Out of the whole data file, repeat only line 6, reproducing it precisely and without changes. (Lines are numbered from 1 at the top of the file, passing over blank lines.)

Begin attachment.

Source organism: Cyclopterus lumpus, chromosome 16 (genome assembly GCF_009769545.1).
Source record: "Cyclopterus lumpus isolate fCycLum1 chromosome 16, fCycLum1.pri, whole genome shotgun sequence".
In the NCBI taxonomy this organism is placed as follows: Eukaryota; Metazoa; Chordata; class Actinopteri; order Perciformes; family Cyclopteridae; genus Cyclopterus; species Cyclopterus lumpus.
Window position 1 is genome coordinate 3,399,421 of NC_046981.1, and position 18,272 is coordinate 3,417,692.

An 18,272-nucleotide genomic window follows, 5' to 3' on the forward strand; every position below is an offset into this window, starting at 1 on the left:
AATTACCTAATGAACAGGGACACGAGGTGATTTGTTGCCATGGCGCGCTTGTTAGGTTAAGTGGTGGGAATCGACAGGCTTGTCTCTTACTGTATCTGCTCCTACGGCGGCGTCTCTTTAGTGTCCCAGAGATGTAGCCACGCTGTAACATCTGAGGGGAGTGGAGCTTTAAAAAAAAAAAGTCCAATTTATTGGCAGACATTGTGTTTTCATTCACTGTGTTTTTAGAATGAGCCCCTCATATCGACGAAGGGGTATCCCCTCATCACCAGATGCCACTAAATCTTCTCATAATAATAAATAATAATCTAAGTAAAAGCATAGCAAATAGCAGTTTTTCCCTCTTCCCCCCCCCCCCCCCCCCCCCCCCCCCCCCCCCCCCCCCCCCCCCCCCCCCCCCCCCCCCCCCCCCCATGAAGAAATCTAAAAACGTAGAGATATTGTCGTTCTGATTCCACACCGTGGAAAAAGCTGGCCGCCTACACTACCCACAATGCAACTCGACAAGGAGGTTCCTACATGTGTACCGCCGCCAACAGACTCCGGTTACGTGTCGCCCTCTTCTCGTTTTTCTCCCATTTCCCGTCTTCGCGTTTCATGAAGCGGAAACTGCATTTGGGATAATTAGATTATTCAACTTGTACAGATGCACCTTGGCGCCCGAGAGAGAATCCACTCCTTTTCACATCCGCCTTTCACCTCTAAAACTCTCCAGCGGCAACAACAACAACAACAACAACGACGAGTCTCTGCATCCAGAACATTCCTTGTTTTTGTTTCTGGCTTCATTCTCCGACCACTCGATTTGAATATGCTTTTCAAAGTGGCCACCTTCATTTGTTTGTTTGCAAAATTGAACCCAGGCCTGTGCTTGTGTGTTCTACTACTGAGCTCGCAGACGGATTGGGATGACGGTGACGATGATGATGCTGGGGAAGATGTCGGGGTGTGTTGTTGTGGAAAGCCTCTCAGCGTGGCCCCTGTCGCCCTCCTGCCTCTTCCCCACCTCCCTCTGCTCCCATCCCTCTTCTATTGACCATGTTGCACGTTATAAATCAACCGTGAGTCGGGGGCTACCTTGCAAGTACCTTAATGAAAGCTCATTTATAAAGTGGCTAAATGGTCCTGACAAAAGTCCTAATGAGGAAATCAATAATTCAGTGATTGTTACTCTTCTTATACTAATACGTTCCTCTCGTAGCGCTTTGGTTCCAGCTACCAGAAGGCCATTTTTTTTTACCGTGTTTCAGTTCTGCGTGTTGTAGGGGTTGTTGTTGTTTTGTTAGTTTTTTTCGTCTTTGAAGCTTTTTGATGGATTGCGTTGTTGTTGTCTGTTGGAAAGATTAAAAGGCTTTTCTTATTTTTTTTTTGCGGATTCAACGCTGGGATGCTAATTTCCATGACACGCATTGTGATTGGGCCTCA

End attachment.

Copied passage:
AATTACCTAATGAACAGGGACACGAGGTGATTTGTTGCCATGGCGCGCTTGTTAGGTTAAGTGGTGGGAATCGACAGGCTTGTCTCTTACTGTATCTGCTCCTACGGCGGCGTCTCTTTAGTGTCCCAGAGATGTAGCCACGCTGTAACATCTGAGGGGAGTGGAGCTTTAAAAAAAAAAAGTCCAATTTATTGGCAGACATTGTGTTTTCATTCACTGTGTTTTTAGAATGAGCCCCTCATATCGACGAAGGGGTATCCCCTCATCACCAGATGCCACTAAATCTTCTCATAATAATAAATAATAATCTAAGTAAAAGCATAGCAAATAGCAGTTTTTCCCTCTTCCCCCCCCCCCCCCCCCCCCCCCCCCCCCCCCCCCCCCCCCCCCCCCCCCCCCCCCCCCCCCCCCCCATGAAGAAATCTAAAAACGTAGAGATATTGTCGTTCTGATTCCACACCGTGGAAAAAGCTGGCCGCCTACACTACCCACAATGCAACTCGACAAGGAGGTTCCTACATGTGTACCGCCGCCAACAGACTCCGGTTACGTGTCGCCCTCTTCTCGTTTTTCTCCCATTTCCCGTCTTCGCGTTTCATGAAGCGGAAACTGCATTTGGGATAATTAGATTATTCAACTTGTACAGATGCACCTTGGCGCCCGAGAGAGAATCCACTCCTTTTCACATCCGCCTTTCACCTCTAAAACTCTCCAGCGGCAACAACAACAACAACAACAACGACGAGTCTCTGCATCCAGAACATTCCTTGTTTTTGTTTCTGGCTTCATTCTCCGACCACTCGATTTGAATATGCTTTTCAAAGTGGCCACCTTCATTTGTTTGTTTGCAAAATTGAACCCAGGCCTGTGCTTGTGTGTTCTACTACTGAGCTCGCAGACGGATTGGGATGACGGTGACGATGATGATGCTGGGGAAGATGTCGGGGTGTGTTGTTGTGGAAAGCCTCTCAGCGTGGCCCCTGTCGCCCTCCTGCCTCTTCCCCACCTCCCTCTGCTCCCATCCCTCTTCTATTGACCATGTTGCACGTTATAAATCAACCGTGAGTCGGGGGCTACCTTGCAAGTACCTTAATGAAAGCTCATTTATAAAGTGGCTAAATGGTCCTGACAAAAGTCCTAATGAGGAAATCAATAATTCAGTGATTGTTACTCTTCTTATACTAATACGTTCCTCTCGTAGCGCTTTGGTTCCAGCTACCAGAAGGCCATTTTTTTTTACCGTGTTTCAGTTCTGCGTGTTGTAGGGGTTGTTGTTGTTTTGTTAGTTTTTTTCGTCTTTGAAGCTTTTTGATGGATTGCGTTGTTGTTGTCTGTTGGAAAGATTAAAAGGCTTTTCTTATTTTTTTTTTGCGGATTCAACGCTGGGATGCTAATTTCCATGACACGCATTGTGATTGGGCCTCA